March 12, 2013
Forecasting a region’s travel has long relied on models of human travel behavior capable of representing the interrelationships among a multitude of activity-travel and location choices that people make over time and space. However, an issue that is often overlooked in choice modeling efforts is that key phenomena underlying model specification and estimation are often unobserved. As a result, analysts end up making very significant assumptions regarding underlying choice processes that may not necessarily be reflective of the behavioral heterogeneity present in the sample. Unfortunately, in many modeling contexts, these underlying phenomena are unobserved. This presentation articulated the problem and offered two contexts where the notion of latency was explicitly incorporated into the econometric behavioral model formulation.
March 7, 2013
Where: Instructional Center, Room 109
Abstract: The PECAS Model of Atlanta is a spatial economic forecasting model for the 20 county region. It forecasts development patterns, home and business locations, economic interactions and economic performance into the future. It is policy sensitive to transportation infrastructure, transportation services, land use regulations, taxes and environmental policy. The developer model micro simulates individual construction events on 1.9 million parcels records representing the land in the region using a joint discrete-continuous logit formulation. The spatial economic module simulates the location choices of businesses and households within the developed land, and their interactions that lead to travel on the road network, using an additive logit formulation. The simulation is founded on a synergy between spatial economic theory and random utility theory. The integrated modeling system includes both of these PECAS components, as well as the Atlanta Regional Commission's travel demand model and a spatial economic forecasting model.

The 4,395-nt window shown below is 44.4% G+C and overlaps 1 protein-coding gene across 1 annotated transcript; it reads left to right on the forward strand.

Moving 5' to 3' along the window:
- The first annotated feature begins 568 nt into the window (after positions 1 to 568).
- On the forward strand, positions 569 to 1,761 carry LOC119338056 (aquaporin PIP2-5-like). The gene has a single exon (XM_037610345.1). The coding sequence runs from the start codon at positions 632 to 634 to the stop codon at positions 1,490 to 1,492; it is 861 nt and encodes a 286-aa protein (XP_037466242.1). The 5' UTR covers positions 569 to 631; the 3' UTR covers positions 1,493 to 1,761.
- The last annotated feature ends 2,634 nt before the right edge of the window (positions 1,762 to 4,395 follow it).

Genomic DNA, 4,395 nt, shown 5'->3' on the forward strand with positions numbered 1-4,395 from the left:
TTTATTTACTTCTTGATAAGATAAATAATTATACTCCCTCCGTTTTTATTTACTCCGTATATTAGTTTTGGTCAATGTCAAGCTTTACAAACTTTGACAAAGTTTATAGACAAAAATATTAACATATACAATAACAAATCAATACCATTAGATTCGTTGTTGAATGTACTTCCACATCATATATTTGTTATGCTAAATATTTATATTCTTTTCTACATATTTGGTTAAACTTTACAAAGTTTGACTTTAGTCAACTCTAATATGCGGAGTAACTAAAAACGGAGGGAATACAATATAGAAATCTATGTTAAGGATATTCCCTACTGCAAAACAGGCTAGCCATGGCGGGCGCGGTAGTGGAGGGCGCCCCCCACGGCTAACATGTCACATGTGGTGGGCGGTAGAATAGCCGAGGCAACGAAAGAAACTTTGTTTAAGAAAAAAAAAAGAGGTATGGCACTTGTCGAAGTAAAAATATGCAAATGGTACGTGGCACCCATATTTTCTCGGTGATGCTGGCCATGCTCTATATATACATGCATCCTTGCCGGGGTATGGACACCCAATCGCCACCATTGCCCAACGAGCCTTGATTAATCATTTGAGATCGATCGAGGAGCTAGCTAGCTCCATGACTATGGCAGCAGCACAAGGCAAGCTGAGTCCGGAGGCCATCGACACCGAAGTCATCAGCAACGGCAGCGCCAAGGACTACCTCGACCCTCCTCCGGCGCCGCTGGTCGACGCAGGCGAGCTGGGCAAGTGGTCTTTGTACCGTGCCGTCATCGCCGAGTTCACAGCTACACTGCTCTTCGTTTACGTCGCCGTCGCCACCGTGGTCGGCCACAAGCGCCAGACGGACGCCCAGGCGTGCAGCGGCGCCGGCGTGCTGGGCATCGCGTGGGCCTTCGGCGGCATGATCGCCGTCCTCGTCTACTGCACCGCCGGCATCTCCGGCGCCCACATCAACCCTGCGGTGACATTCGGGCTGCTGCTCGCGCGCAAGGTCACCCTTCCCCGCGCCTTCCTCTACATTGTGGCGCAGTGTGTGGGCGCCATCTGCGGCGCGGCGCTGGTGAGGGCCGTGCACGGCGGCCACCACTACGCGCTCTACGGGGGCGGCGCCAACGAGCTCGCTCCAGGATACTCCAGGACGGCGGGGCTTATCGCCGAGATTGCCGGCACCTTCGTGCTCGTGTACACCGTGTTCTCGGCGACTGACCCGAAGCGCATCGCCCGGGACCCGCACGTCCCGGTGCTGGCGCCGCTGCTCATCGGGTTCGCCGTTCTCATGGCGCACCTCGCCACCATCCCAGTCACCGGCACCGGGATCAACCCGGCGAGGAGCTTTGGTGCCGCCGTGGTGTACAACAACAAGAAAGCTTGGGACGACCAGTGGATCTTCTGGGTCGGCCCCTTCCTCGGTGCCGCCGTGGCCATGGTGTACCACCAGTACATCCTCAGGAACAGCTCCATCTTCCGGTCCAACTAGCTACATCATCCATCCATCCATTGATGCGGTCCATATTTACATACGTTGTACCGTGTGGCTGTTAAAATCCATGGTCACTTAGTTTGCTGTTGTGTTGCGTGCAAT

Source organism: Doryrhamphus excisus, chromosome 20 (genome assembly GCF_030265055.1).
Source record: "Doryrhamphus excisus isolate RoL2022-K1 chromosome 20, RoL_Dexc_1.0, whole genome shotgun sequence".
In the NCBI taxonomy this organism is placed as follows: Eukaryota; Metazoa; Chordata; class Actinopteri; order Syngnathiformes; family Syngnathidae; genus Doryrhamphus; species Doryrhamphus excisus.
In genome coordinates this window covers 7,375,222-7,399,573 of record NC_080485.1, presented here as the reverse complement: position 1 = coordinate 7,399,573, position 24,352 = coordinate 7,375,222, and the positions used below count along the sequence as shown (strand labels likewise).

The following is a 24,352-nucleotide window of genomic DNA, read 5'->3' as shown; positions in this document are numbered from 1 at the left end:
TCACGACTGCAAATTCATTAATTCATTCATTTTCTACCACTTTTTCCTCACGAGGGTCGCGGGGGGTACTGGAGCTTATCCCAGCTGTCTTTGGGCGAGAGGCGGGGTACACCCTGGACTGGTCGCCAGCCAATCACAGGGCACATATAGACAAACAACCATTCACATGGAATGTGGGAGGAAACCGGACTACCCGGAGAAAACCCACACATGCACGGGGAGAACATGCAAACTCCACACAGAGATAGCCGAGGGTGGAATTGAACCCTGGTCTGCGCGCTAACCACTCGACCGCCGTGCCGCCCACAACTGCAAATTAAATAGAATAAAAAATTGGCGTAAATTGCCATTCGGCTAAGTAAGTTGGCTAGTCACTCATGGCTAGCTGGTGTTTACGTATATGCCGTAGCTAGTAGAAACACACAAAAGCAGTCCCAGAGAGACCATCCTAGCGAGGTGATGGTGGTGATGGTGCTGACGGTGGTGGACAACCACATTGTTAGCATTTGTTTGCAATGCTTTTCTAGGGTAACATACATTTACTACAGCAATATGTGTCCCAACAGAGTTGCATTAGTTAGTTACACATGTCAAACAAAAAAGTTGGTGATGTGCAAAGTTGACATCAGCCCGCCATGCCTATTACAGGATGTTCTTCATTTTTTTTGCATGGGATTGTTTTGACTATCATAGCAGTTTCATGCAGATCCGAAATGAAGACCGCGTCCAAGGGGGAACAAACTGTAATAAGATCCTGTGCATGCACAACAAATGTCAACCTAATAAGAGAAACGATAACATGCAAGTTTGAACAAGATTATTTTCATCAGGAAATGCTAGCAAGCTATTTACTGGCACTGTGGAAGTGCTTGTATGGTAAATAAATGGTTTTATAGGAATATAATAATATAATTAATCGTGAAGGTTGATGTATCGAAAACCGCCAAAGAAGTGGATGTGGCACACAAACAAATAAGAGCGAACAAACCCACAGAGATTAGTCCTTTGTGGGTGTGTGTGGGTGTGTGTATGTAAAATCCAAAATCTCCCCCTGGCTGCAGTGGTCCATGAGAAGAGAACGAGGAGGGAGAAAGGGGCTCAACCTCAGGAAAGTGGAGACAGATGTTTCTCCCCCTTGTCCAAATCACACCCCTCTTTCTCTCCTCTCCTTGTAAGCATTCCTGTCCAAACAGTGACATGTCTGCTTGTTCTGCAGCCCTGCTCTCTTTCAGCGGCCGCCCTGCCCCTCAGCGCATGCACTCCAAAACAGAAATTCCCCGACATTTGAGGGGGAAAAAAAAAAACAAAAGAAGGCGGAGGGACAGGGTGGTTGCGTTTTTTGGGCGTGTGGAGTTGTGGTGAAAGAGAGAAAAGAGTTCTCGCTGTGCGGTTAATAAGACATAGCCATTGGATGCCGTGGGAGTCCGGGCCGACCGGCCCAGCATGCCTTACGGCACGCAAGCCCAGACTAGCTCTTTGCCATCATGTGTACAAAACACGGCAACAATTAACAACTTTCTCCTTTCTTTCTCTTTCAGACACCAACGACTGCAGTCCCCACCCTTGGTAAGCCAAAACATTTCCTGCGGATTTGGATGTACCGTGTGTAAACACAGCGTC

The presentation will cover the theory behind the PECAS modeling framework, the development of the PECAS model for Atlanta, the data used in the Atlanta region, the software implementation of the model, and the application of the model for the regional transportation plan. Examples from other PECAS models (such as San Diego, Baltimore, Sacramento, Oregon etc.) will provide additional context.
Bio: Dr. John E. Abraham is the principal software developer of the PECAS system for integrated land use transportation modeling, and co-author (with Dr. John Douglas Hunt) of the theoretical formulation. Dr. Abraham has 20 years of experience in developing and calibrating spatial economic and travel demand models. Dr. Abraham has expertise in developing and calibrating models to provide computer simulations that are both accurate and practical for analyzing policy and scenarios. He is an expert on survey techniques for understanding preferences, measuring trade off rates, and predicting behavior. Dr. Abraham can quickly program advanced modeling techniques into software due to his strong mathematical and statistical background and his knowledge of algorithms and data structures. He is an expert software architect with a focus on object-oriented design. John is a principal at HBA Specto Incorporated in Calgary, AB, Canada.